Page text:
Right now a spacecraft the size of a tennis court is hurtling towards Jupiter at a speed of 30 km per second. Over the next four days it will more than double in speed as it feels the planet’s huge gravitational pull, before slamming into reverse and going into orbit.
The craft, called Juno, will tear through the metal-frying radiation belt that surrounds the gas giant in a punishing close encounter that will be repeated dozens of times in the next 18 months. Its unusual, lopsided orbit will allow Juno to analyse every inch of the planet below.
Why is NASA going to all this trouble? Well, Jupiter is a very special ball of gas.
It’s not only the oldest planet, it’s bigger than all the other planets and bits of dross in our solar system put together.
Jupiter’s enormous mass — 300 times that of Earth — gives it such strong gravity it has kept hold of all the material it ever contained, making it effectively a time capsule of our early solar system.
And being made mostly of hydrogen and helium, it’s got more in common with the Sun than it does other planets, minus the star’s nuclear inferno.
Understanding what makes Jupiter tick will help us better understand how our solar system — and others — evolved. And that’s the overriding goal of the Juno mission.
But Jupiter isn’t an easy planet to study. Cloaked in lethal clouds that hide its interior, and surrounded by the most dangerous radiation belt in the solar system, getting Juno in the right place at the right times to dissect Jupiter’s innards — without having its electronics fried — is a massively complex feat.
What we know about Jupiter
Telescopes from Galileo’s day to Hubble have given us a good picture of the stormy belts of cloud at Jupiter’s surface. And glimpses from the odd passing spacecraft have added detail.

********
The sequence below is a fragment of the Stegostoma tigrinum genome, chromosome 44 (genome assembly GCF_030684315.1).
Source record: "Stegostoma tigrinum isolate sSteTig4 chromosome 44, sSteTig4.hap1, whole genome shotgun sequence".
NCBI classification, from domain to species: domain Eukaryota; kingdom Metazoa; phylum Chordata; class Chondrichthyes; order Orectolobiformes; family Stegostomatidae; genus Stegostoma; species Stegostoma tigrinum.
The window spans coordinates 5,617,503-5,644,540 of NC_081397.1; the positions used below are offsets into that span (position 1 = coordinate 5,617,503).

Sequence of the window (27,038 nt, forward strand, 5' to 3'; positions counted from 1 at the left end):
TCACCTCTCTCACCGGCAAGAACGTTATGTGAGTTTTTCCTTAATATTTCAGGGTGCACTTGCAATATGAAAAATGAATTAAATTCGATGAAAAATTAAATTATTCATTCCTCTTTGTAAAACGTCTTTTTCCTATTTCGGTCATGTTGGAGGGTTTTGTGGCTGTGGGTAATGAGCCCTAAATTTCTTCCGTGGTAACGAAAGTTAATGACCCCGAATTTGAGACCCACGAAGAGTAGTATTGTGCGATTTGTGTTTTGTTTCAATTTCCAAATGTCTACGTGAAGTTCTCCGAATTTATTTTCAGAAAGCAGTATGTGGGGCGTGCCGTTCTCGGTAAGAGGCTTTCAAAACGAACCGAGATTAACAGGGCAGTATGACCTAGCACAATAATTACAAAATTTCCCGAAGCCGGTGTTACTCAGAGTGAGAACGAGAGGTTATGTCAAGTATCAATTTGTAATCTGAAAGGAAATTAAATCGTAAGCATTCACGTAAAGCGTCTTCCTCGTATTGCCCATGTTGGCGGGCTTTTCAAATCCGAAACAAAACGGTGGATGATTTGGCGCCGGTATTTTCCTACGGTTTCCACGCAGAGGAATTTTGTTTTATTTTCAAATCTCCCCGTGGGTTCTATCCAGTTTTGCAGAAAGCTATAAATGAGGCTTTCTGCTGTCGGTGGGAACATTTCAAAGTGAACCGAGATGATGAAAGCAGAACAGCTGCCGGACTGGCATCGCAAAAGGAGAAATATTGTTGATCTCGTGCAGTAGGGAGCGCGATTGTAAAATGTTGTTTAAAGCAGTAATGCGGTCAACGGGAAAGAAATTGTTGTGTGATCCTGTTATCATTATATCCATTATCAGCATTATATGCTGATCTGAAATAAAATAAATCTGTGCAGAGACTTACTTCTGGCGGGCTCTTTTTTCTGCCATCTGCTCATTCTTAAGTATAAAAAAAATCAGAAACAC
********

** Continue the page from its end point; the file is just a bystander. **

We know the outer clouds are ammonia and hydrogen sulphide, and that the Great Red Spot is a storm more than twice the diameter of Earth that’s been raging for hundreds of years. And we know Jupiter’s extraordinary magnetic field is almost 20,000 times more powerful than that of Earth. The field traps charged particles — electrons and ions — which generate the fierce radiation belt around Jupiter, and give rise to the enormous auroras at its poles.
What we don’t know — and Juno should reveal — is what the picture is like beneath the planet’s outer clouds. Knowing Jupiter’s inner composition will rule out some theories of planetary and solar evolution for good, bringing us closer to understanding how solar and planetary systems form.
Directly measuring the inner planet is well beyond anything even Jules Verne could have imagined. The closest we’ve come is a probe that was dropped into the Jovian atmosphere as part of the Galileo mission in 1996. It transmitted its findings — the chemistry and weather of the upper 150km — for almost an hour before being vaporised.
Unlike that probe, Juno is not on a suicide mission. Instead of entering the atmosphere, it will fall past the face of the planet a total of 37 times, getting as close as 4,700km. Those falls are timed to expose Juno to every skerrick of Jupiter. As well as taking stunning images with the mother of all high-res digital cameras — JunoCam — Juno’s instruments will collect data that builds a picture of Jupiter’s heart by measuring its gravitational and magnetic fields, and the composition of the upper 500km or so of the planet’s atmosphere.